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Old 12-29-2008, 06:31 PM   #1  
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Default Anyone have degree only in aviation?

Hi,

I wanted an opinion on pilots who only got a degree in aviation. Have you been furloughed and what types of jobs did you get with only an aviation degree? Do you regret not doing a double major in college? Do you believe having a degree in aviation has opened up more opportunity's for you in the aviation field?
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Old 12-29-2008, 06:35 PM   #2  
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I would highly recommend it. Maybe finance or something...
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Old 12-29-2008, 06:35 PM   #3  
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I have a degree in Aviation from MSCD and am fortunate to have a great job right now. I have a minor in meteorology also...So If I wasnt flying I would be a Barista
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Old 12-29-2008, 06:38 PM   #4  
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My degree was in Aviation Management.

I was furloughed 4 times and went anywhere from 1 to 4 months unemployed after each furlough. Was unable to find non-flying employment (other than unskilled labor).

Would have given my left arm for a degree in a non-aviation related field.
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Old 12-29-2008, 08:08 PM   #5  
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I managed to have a great career (so far) with a degree in aviation management. I was lucky.

If I could go back, I'd get a degree in finance, computer science, or pre-law, or building science, or darn near anything. The only thing my AM degree was good for was keeping me motivated to go to class because I was enthralled with all things aviation (still am 25 years later....) However, I was blessed with good timing, a steady Air Force job, and a job at a (for now) stable airline.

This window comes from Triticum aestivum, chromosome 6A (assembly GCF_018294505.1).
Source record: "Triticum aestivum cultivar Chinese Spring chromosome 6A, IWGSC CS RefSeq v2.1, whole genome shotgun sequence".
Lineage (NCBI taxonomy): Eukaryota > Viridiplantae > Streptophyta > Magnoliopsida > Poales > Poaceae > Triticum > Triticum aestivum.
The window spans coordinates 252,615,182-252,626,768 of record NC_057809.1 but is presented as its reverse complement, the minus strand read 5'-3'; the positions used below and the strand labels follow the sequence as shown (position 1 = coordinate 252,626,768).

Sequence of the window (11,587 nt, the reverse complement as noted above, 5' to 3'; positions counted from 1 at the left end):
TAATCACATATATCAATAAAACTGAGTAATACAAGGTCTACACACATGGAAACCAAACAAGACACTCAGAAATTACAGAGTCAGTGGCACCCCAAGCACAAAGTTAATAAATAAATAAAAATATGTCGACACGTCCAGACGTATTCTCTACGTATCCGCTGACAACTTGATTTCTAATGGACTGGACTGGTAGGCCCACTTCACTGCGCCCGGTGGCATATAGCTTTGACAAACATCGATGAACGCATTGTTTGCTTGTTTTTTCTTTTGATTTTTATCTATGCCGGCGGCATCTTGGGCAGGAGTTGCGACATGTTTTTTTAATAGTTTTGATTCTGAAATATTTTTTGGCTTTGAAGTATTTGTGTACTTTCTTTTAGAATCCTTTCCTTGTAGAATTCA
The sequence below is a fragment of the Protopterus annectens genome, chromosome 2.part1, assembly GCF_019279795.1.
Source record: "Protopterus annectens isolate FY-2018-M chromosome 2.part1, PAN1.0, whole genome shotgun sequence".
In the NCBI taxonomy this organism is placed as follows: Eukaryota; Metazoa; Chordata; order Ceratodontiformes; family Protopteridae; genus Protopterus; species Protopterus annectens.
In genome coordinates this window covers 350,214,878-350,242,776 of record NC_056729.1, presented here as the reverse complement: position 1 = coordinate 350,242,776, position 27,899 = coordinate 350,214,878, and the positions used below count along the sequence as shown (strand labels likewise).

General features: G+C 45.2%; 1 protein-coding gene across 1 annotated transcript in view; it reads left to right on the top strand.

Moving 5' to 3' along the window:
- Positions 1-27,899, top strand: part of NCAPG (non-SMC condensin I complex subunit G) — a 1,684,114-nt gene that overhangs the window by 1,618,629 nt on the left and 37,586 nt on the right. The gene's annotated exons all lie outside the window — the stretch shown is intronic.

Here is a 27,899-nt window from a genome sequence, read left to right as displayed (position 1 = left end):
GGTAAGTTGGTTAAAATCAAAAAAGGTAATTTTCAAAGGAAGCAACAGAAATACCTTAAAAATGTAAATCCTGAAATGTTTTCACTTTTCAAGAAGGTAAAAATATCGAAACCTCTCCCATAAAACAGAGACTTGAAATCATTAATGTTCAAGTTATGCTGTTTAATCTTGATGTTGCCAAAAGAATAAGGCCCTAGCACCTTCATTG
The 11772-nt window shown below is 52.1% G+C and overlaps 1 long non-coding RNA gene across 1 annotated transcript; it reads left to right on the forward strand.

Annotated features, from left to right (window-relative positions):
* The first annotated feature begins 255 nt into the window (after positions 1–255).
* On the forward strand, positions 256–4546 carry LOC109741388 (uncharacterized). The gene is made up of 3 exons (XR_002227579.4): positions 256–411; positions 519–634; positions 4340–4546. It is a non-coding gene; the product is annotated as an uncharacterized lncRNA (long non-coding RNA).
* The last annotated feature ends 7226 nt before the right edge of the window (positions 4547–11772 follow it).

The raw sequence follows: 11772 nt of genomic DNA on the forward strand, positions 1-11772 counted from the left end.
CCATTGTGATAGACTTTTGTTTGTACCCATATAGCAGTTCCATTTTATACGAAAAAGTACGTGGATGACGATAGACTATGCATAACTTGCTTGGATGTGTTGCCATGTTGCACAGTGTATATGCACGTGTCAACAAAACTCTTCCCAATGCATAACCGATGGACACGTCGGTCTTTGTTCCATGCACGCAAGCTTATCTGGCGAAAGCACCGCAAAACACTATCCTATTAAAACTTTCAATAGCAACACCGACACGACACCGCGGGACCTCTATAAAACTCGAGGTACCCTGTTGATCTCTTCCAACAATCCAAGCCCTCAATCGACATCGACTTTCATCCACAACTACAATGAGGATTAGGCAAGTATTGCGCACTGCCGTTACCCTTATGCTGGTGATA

The corollary to this for military guys is that every bit of additional training you can get is valuable too. Like every other fighter pilot, I wanted to work in weapons, then in weapons, then in weapons. When I got to Tyndall AFB after being an Ops IP and Flight Commander I knew I was headed for an OSS job. Instead, I took a side track into the Med Group to become an aerospace physiologist. That led to me being selected to develop the wing CRM program. That program led to me becoming the SME when we got contractors to come in take over and develop a program. Those same contractors were...guess what...FedEx pilots. The skills I learned outside my primary loves shooting, killing, and blowing stuff up really helped me make some solid airline contacts. It also gave me a lot of new skills--like classroom teaching--which later morphed into some of the work I've done since leaving active duty. I've had other friends take sideline projects in computers, sim training setups, or fighter beddown projects (F22) that all led to having great job opportunities on the outside when these guys were done.